A coalition of public childcare providers is working on a bill that would make childcare more affordable by ensuring parents pay no more than 7% of their annual income for care.
The statewide effort follows a similar attempt at the federal level, which failed last month when Virginia Sen. Joe Machin said he would not support omnibus “Build Back Better” legislation.
Now, a group of more than 400 educators have come together to call on the state to provide the funds needed to improve the system. This funding would guarantee decent wages for educators, provide supplies to early childhood education centers and allow for subsidized tuition for parents.
“It’s clear to everyone that the system is broken,” said Merrill Gay, executive director of the Connecticut Early Childhood Alliance.
Georgia Goldburn, executive director of Hope for New Haven Child Development Center, spoke on behalf of her center and others across Connecticut who are struggling to stay open without adequate funding.
“I’m so disappointed that we’re having this conversation,” she said.
Goldburn said her center was only closed for two weeks at the height of the pandemic in April 2020, but has not closed since. She explained that her center was determined to stay open so that parents have a safe space to send their children. As child care centers showed up for parents and children, she stressed that the state was not reciprocating.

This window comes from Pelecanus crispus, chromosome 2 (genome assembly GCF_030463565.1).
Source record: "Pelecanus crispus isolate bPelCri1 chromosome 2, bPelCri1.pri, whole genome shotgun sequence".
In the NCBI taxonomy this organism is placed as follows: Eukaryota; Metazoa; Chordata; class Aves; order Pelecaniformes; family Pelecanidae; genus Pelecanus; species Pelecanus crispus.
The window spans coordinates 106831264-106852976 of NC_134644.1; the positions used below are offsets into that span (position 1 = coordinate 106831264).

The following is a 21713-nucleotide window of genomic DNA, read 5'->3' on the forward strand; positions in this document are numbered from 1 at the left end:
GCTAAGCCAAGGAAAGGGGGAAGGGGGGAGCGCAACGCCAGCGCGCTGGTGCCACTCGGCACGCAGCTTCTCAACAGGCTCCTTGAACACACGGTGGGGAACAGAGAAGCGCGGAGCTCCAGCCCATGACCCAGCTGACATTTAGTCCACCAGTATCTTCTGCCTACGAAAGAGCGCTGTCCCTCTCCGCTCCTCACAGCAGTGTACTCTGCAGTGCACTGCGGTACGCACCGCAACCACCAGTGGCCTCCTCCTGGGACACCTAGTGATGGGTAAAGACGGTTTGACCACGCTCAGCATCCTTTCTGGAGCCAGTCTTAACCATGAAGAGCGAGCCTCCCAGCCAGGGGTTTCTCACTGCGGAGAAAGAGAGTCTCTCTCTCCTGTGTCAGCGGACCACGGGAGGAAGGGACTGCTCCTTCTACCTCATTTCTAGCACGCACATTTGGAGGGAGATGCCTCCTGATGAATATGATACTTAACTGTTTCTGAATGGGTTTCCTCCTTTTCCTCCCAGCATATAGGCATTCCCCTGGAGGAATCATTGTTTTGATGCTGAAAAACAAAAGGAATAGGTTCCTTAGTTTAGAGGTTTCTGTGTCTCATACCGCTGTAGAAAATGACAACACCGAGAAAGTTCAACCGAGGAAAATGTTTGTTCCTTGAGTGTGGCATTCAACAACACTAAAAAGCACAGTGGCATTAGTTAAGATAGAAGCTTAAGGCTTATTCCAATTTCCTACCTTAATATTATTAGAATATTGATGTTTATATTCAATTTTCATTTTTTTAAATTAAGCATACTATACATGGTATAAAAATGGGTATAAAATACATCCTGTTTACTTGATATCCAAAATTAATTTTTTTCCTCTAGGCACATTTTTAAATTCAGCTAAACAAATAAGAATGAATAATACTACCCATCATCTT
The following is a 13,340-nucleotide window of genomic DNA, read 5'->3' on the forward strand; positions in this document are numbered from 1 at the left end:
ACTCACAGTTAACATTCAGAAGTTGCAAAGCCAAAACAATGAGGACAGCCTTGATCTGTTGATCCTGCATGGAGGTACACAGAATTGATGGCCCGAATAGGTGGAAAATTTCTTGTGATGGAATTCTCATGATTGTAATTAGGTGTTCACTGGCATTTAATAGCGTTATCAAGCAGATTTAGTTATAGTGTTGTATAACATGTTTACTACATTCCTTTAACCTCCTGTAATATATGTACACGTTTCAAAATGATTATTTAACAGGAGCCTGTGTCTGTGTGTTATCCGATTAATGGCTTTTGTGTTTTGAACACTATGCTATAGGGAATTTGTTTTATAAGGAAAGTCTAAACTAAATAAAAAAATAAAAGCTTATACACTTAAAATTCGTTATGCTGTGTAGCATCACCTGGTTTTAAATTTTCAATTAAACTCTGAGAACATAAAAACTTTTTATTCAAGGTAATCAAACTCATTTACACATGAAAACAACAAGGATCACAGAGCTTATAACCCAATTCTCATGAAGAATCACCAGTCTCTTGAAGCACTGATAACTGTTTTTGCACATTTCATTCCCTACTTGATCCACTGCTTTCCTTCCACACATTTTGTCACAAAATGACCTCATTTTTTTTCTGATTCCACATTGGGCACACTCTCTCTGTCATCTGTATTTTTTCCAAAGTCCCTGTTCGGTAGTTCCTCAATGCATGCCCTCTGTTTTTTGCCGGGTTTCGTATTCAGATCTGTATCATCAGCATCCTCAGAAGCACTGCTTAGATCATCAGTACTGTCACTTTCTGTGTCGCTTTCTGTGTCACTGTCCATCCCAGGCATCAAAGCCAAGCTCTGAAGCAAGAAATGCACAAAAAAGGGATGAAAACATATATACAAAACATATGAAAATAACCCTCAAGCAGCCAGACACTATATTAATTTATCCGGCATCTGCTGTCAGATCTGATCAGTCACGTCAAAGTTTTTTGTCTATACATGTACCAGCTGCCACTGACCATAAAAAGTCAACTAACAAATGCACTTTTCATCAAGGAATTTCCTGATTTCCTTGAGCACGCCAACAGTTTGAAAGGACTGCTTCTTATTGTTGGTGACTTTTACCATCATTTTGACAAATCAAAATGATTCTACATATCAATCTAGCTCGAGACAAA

“This state does not arise for us,” she concluded.
Allyx Schiavone, executive director of the Friends Center for Children in New Haven, also explained the need for funding to benefit children in the state whose basic needs are met through proper child care.
“High-quality child care is not created until a child’s basic needs are met,” she said.
Unlike other services, the cost of childcare is borne solely by parents, with little government assistance. Additionally, during the pandemic, parents continue to pay for their child’s place even if the child has been quarantined or unable to attend the center.
Gay expressed the seriousness of the problem in his closing remarks.
“Childcare is the biggest expense a parent has to face,” he said, “the industry needs a lifeline,” he concluded.
Representative Liz Linehan, D-Cheshire, explained that the committee is currently looking into the possibility of forgiving daycare loans in order to resolve the problem.
“We are currently reviewing how many child care centers have received loans from the state and whether it would be possible to make those loans repayable in whole or in part,” said Linehan, co-chair of the Children’s Committee. “This is something we can raise in our committee if it provides relief and keeps daycares open. The state needs daycares open so parents can get back to work.